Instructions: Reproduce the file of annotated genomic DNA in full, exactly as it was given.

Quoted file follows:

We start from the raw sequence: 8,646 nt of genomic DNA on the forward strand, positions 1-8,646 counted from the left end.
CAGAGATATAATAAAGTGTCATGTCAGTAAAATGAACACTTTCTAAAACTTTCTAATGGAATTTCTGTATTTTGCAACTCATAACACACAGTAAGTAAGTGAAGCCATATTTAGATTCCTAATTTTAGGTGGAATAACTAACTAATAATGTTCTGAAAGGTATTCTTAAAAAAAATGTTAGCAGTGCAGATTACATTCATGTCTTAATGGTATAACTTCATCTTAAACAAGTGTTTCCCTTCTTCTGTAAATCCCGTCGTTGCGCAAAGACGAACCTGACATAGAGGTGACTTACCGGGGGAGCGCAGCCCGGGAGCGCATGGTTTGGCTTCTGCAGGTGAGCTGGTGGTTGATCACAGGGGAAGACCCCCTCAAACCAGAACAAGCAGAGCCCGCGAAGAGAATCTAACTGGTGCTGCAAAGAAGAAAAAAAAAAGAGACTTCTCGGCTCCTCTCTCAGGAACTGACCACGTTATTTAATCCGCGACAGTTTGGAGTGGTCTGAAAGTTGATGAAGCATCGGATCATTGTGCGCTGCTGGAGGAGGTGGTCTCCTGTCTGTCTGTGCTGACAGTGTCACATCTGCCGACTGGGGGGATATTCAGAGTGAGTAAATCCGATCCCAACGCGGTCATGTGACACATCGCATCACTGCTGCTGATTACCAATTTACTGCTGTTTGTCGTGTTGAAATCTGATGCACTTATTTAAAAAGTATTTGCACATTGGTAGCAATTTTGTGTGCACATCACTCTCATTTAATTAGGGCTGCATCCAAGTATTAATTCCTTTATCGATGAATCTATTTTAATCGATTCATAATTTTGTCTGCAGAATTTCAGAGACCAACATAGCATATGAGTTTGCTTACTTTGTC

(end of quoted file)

We start from the raw sequence: 8,646 nt of genomic DNA on the forward strand, positions 1-8,646 counted from the left end.
CAGAGATATAATAAAGTGTCATGTCAGTAAAATGAACACTTTCTAAAACTTTCTAATGGAATTTCTGTATTTTGCAACTCATAACACACAGTAAGTAAGTGAAGCCATATTTAGATTCCTAATTTTAGGTGGAATAACTAACTAATAATGTTCTGAAAGGTATTCTTAAAAAAAATGTTAGCAGTGCAGATTACATTCATGTCTTAATGGTATAACTTCATCTTAAACAAGTGTTTCCCTTCTTCTGTAAATCCCGTCGTTGCGCAAAGACGAACCTGACATAGAGGTGACTTACCGGGGGAGCGCAGCCCGGGAGCGCATGGTTTGGCTTCTGCAGGTGAGCTGGTGGTTGATCACAGGGGAAGACCCCCTCAAACCAGAACAAGCAGAGCCCGCGAAGAGAATCTAACTGGTGCTGCAAAGAAGAAAAAAAAAAGAGACTTCTCGGCTCCTCTCTCAGGAACTGACCACGTTATTTAATCCGCGACAGTTTGGAGTGGTCTGAAAGTTGATGAAGCATCGGATCATTGTGCGCTGCTGGAGGAGGTGGTCTCCTGTCTGTCTGTGCTGACAGTGTCACATCTGCCGACTGGGGGGATATTCAGAGTGAGTAAATCCGATCCCAACGCGGTCATGTGACACATCGCATCACTGCTGCTGATTACCAATTTACTGCTGTTTGTCGTGTTGAAATCTGATGCACTTATTTAAAAAGTATTTGCACATTGGTAGCAATTTTGTGTGCACATCACTCTCATTTAATTAGGGCTGCATCCAAGTATTAATTCCTTTATCGATGAATCTATTTTAATCGATTCATAATTTTGTCTGCAGAATTTCAGAGACCAACATAGCATATGAGTTTGCTTACTTTGTC